To start off Global Perspectives for 2014, we come full circle and look at Europe, where the storyline for much of the last five years has been talk about the collapse of the financial system.

Among the market metrics we used during the crisis were the financing rates of the peripheral European countries, and specifically the 10-year government bond yields in those countries. In the heat of the crisis we were seeing rates in the 6-7% range for significant economies like Italy and Spain. Countries on European Union life support like Greece, Portugal and Ireland were not even able to get any private funding of their government debt.

This week, for the first time since the crisis began, a government debt auction was held in Ireland. In the end, the Irish government was able to raise funds from 10-year bonds and paid a yield of 3.54%. This is just over half a percent from where the U.S. has to borrow money. The successful auction spread to the yields of other peripheral European countries and countries like Italy and Spain are seeing their debt trade at 3.88% and 3.75% respectively. Spain’s borrowing cost is back to levels not seen since the crisis began. Even Greece is seeing its 10-year debt trade at 7.55%.

The credit for the turnaround primarily goes to European Central Bank President Mario Draghi, who has proven to be a master at assuring markets of the euro zone’s survival and applying liquidity measures to back up that assertion. At the same time Draghi has kept up the pressure along with European leaders to initiate necessary reforms.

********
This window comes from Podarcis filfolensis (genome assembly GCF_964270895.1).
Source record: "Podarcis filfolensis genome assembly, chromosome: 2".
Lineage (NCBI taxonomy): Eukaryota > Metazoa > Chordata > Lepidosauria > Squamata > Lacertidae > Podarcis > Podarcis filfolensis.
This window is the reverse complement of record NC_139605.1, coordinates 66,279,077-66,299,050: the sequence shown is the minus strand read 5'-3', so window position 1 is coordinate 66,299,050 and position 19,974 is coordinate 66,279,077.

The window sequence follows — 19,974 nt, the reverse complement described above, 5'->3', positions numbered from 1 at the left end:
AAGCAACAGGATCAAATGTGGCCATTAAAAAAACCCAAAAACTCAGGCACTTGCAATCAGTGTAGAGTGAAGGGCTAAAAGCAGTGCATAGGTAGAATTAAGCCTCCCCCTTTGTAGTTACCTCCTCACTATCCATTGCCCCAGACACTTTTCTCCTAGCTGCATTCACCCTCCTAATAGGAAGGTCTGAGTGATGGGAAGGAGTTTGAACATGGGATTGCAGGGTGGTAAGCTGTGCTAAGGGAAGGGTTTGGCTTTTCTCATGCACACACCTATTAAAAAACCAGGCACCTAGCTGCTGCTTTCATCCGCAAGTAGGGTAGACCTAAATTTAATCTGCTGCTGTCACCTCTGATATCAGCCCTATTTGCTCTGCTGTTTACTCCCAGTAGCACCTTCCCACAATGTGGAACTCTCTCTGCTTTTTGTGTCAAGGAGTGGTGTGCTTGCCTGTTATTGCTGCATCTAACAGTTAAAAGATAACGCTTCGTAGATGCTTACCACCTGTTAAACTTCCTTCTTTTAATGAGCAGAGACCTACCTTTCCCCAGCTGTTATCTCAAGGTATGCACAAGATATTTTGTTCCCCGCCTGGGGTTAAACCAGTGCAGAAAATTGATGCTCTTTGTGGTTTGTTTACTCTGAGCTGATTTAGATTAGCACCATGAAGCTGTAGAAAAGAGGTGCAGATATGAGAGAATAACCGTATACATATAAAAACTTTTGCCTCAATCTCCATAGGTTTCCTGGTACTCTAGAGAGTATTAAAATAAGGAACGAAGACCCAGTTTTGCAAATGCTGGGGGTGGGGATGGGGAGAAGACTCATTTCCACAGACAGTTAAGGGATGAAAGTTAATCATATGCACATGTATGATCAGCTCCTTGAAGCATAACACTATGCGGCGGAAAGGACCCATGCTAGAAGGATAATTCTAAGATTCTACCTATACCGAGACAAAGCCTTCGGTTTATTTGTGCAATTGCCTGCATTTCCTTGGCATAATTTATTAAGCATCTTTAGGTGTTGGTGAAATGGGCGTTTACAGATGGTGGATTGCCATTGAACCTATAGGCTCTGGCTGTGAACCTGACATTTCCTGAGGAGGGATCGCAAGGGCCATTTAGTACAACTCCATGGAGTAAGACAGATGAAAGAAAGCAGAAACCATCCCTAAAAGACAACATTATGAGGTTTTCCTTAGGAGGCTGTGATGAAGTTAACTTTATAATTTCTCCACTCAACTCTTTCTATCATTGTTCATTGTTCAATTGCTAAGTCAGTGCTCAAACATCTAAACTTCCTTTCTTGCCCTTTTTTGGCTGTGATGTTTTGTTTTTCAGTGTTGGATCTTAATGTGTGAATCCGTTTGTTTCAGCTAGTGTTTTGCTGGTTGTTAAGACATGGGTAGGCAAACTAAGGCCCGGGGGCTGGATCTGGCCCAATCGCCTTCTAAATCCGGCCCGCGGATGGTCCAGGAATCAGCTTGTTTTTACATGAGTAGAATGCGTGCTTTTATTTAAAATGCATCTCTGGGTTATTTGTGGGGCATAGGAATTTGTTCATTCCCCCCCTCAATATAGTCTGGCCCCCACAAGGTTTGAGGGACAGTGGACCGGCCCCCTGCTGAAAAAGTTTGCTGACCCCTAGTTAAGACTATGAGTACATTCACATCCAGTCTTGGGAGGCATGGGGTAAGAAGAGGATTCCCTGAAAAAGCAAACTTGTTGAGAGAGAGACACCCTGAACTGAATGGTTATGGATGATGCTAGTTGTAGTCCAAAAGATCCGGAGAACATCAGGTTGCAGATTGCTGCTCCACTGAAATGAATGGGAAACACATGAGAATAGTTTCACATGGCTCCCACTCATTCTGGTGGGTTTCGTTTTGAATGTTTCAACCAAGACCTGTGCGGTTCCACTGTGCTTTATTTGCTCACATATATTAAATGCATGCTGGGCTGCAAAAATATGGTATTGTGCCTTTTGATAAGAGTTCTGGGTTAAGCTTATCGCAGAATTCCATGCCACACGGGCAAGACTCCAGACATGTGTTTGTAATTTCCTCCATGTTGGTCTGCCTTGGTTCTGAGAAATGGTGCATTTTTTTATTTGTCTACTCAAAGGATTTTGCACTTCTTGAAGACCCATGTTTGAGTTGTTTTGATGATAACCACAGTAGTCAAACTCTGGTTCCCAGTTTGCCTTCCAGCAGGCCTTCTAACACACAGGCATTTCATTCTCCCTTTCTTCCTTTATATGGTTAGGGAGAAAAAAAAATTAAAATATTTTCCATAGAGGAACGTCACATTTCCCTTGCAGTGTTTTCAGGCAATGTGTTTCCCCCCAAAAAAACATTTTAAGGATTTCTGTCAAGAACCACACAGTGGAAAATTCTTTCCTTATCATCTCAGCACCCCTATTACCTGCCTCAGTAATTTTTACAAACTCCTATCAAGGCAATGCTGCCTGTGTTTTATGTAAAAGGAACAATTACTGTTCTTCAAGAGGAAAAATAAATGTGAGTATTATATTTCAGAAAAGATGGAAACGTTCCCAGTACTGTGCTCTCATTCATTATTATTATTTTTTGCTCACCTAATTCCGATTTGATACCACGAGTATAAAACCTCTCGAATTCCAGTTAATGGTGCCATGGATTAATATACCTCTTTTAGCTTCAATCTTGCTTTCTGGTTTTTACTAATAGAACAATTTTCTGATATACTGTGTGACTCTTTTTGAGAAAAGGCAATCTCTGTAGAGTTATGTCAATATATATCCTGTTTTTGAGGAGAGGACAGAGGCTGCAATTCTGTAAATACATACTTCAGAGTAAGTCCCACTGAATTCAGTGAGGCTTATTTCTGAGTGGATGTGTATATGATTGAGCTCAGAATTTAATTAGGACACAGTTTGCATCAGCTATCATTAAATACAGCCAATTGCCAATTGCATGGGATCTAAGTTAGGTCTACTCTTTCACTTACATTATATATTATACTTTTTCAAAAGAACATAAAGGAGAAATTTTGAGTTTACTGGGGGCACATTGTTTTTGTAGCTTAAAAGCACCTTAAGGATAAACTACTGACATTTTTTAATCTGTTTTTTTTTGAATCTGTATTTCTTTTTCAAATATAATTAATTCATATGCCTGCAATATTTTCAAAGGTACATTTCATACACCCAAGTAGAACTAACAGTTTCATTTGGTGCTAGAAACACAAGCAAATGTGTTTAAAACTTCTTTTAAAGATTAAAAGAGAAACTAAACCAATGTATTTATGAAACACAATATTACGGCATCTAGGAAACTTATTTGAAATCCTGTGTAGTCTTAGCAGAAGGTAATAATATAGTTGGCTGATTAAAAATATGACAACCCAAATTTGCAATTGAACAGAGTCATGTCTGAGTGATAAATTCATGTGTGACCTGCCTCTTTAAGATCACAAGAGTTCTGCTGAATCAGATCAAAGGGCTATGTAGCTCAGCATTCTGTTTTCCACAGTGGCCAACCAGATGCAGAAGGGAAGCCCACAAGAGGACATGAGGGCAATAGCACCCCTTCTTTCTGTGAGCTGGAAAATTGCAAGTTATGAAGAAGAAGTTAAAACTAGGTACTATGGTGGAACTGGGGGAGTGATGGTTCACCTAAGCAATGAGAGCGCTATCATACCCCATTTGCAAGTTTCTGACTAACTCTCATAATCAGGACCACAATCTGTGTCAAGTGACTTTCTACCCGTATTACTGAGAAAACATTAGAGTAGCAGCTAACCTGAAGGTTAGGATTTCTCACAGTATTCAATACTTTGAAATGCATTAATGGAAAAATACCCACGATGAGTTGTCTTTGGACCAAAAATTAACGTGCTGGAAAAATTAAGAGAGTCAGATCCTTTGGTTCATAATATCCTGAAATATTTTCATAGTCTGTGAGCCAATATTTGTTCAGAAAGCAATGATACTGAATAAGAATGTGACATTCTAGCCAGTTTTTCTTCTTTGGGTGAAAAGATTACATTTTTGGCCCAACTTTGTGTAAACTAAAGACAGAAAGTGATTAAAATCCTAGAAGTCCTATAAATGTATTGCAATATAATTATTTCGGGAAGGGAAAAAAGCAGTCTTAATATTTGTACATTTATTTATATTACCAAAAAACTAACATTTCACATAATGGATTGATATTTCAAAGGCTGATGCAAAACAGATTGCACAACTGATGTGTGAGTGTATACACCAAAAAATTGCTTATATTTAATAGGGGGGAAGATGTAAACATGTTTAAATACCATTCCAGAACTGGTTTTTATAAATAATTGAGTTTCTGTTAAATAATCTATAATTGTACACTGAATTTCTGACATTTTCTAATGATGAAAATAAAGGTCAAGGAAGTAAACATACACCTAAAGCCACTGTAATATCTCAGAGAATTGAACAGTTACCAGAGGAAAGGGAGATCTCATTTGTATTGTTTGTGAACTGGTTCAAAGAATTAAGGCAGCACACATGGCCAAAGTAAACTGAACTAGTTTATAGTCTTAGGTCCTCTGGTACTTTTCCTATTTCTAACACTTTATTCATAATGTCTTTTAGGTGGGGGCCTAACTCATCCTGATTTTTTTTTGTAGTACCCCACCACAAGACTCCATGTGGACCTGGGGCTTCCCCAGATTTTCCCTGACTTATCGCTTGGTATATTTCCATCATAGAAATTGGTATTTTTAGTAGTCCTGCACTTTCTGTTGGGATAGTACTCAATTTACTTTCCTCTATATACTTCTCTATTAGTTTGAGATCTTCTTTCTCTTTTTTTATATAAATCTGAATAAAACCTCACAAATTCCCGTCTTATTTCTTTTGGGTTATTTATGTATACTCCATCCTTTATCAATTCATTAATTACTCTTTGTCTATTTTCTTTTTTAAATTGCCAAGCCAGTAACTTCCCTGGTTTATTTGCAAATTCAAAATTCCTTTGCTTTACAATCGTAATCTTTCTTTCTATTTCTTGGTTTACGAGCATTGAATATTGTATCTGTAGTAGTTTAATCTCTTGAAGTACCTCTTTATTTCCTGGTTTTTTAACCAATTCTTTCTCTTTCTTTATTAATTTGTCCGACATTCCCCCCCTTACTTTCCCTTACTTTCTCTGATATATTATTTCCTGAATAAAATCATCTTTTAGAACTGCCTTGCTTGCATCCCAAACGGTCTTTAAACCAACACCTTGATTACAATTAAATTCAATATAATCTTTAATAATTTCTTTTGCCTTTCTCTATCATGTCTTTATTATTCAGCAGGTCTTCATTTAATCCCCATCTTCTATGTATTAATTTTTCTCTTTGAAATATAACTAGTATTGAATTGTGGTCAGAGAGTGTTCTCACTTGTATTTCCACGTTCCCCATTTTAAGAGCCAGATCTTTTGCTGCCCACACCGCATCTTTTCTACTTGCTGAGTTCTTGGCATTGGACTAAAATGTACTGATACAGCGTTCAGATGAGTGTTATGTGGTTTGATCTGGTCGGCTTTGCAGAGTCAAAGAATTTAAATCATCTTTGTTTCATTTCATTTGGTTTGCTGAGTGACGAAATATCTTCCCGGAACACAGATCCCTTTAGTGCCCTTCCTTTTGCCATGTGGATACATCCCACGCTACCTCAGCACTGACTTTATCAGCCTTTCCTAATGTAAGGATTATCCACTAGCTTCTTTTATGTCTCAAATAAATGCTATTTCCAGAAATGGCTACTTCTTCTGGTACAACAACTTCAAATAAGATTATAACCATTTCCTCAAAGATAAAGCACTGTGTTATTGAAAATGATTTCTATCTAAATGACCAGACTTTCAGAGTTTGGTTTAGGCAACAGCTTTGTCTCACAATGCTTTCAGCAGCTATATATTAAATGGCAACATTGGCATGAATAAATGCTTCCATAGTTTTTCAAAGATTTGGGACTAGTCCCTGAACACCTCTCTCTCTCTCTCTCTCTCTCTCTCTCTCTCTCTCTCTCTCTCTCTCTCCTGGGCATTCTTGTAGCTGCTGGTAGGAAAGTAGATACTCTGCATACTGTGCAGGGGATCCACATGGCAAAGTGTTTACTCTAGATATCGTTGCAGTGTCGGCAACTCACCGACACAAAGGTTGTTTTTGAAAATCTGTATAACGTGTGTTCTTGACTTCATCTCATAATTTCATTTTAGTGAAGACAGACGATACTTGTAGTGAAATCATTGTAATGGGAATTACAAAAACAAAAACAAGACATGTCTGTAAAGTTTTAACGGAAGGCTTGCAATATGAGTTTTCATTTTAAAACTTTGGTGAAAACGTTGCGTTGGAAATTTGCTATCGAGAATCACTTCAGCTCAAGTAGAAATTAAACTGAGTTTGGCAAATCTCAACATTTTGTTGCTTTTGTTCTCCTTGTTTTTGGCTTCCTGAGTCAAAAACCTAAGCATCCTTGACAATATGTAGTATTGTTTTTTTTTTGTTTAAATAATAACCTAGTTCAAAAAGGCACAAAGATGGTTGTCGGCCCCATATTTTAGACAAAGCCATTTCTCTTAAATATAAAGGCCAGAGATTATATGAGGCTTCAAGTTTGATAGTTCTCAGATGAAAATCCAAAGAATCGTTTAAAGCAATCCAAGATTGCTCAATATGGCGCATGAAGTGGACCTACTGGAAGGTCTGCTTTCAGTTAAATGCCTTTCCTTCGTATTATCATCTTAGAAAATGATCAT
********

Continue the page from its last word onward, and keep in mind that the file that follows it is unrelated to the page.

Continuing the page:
That said, Europe is not out of the woods yet. We also learned this week that euro zone unemployment remains stubbornly high at 12.1%. In addition, this year, the ECB is focused on a series of bank stress tests and credit conditions are tight leading up to those stress tests. At its first meeting of the year this week, the ECB stressed that it will carefully monitor credit conditions and act if the economy slows down too much.

My view: I do believe that 2014 will close the chapter on the sad history of this financial crisis in Europe, but the continent still has to complete the far more difficult task of restructuring key sectors of the economy. If it fails to do that we will be right back here in the same financial mess again a few years down the road.

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